During British rule it was difficult for mainland Chinese citizens to visit Hong Kong. There was a big international border, with passport control, immigration etc.. Chinese leaders made it difficult for their citizens to visit because, well Hong Kongers had a salary (were being paid) 40 times more than mainland Chinese citizens and Hong Kongers had free speech and could freely talk about, criticize and participate in politics. These were maybe things that Beijing did not want her citizens to see or be influenced by. 

For now on, when I say 'Beijing', I mean the mainland Chinese government. In English, when we talk about the relationships between different country's governments we use the capital city name. For example, if we talk about the American government we say Washington thinks this, Washington thinks that. If we're talking about for example, the Russian government, we say Moscow thinks this and that. When we talk about China's government we say Beijing, for short. For example: the relationship between Washington and Beijing has hit a 5 year low.

Quickly, can i ask? Do you prefer these audio-only podcasts with the transcripts to read or do you prefer the whole video presentation, like in my previous videos? Let me know what you prefer in the comments. Which is more useful to you?

Okay, Hong Kong and mainland China have completely different government systems. They are completely different political ideas. Like anything, both of these systems have advantages and disadvantages.

First, the Chinese system: 

In China you have one political party. This, is the Chinese communist party. Communism is a political idea made popular by the German philosopher Karl Marx and Vladmir Lenin. Let's call the Chinese communist party the 'CCP' for short. They (the CCP) have had power in China since 1949. Ordinary citizens like you and me, do not vote, meaning, people cannot choose another party or government. There is just one party. Historically, with this system, there is limited free speech or expression. You cannot speak against or criticize the government because this causes instability. Communism relies on everyone working together, as one unit, being united. In the CCP (the Chinese communist party), the justice system meaning the courts, the judges, the lawyers are a part of the government and decisions in the courts can be influenced by the government. The justice system is not fully separate from the government.

Advantages (benefits) of this system is that politicians can make very long-term projects, goals, economic strategies (unlike in western democracies where the leadership changes every 4 or 8 years). They say in China, when a politician does a new initiative (a new project) they may have died from old age by the time we see the fruits of its success.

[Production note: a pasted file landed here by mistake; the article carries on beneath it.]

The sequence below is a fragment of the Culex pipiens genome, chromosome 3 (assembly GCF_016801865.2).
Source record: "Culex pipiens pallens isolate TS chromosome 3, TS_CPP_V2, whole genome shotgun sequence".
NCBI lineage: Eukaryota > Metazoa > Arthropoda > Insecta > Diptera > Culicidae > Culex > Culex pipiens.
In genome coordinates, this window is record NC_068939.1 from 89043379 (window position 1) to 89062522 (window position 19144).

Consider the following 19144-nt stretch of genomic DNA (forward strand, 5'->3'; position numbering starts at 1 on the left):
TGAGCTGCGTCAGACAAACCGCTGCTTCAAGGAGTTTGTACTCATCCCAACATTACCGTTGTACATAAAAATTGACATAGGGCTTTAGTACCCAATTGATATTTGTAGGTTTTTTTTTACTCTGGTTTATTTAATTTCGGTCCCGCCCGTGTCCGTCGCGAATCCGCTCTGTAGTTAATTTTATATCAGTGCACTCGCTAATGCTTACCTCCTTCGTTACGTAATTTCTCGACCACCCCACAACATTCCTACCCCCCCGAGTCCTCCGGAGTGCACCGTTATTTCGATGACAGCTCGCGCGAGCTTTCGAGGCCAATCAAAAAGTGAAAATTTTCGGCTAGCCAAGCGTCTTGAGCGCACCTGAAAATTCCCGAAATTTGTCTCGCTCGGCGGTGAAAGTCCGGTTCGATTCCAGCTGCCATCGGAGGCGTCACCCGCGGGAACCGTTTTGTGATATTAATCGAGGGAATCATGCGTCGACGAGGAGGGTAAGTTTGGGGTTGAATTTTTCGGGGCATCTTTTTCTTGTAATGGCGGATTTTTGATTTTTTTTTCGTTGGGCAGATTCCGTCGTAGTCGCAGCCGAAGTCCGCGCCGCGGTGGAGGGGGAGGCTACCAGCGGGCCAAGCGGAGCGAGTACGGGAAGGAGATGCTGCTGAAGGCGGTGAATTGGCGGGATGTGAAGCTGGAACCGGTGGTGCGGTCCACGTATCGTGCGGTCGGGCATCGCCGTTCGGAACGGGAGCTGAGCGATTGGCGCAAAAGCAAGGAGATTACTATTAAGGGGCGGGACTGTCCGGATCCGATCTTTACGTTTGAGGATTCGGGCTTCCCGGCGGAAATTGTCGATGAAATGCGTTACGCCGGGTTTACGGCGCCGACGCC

This Chinese system is also influenced by culture. I've lived in the far east of Asia for 8 years now. I've lived in Korea, Japan and Vietnam. The mentality here, ('mentality' meaning, the way people think) is that people consider themselves to be a part of the wider whole. They think about the collective, the group. What benefits the group? However, in western culture, there is more emphasis on empowering the individual. Both these cultures have different ideas about what leads to success and strength in society.

So that's enough about China. Now, in the small island of Hong Kong, they have a more western-style, capitalist, individualistic, free and democratic government system. This is influenced by the British system, which is an extremely different government system to China, well, it's the opposite, pretty much!

In this system, people vote (they choose new leadership) every five years. The current leader of Hong Kong is a woman called Carrie Lam by the way, you may have seen her in the newspapers. There is free speech in Hong Kong and citizens can freely participate in politics. In Hong Kong, the government and the justice system (meaning, the laws, the courts, the judges), they are all separate from the government. They are not a part of the government, unlike the Chinese system. Other countries that have a justice system that is separate to the government are Canada, Australia, Germany, Switzerland and most other western countries.

So, as you can see, the mainland Chinese and the Hong Kongese political systems are very different - they are, practically, opposite systems. 

Hong Kongers have lived this way since 1898. They are used to this way of life. It is the only way of life they know.

Hong Kong was British - it was leased to Great Britain until 1997. So, in 1997, Hong Kong (with a very very different political system and lifestyle) would have to be returned to China. It was in the contract! How do you unite (bring together) the two? It was always going to be a great challenge.

As the big day of the 1997 handover came closer in 1984, Great Britain and China signed an agreement. This agreement said that the UK would give back Hong Kong in 1997 if China would allow (would let) Hong Kong to continue its own justice system of judges and courts and making it's own laws, and could continue its social and economic systems: capitalism, free speech, democracy etc..

China agreed to this. China, together with Britain agreed that Hong Kong would continue it's own systems for 50 years from 1997 to the year 2047. 

They named this system - the 'one country, two systems' policy. 

They lowered the British flag in 1997 and they raised the Chinese flag over Hong Kong. There was a handover ceremony, speeches by the leaders of the two countries and by Prince Charles. On that day, there were protests outside of about 50,000 people but they were peaceful ('protests' meaning, people gathered together, made speeches, shouted slogans, waved British flags etc.. a protest).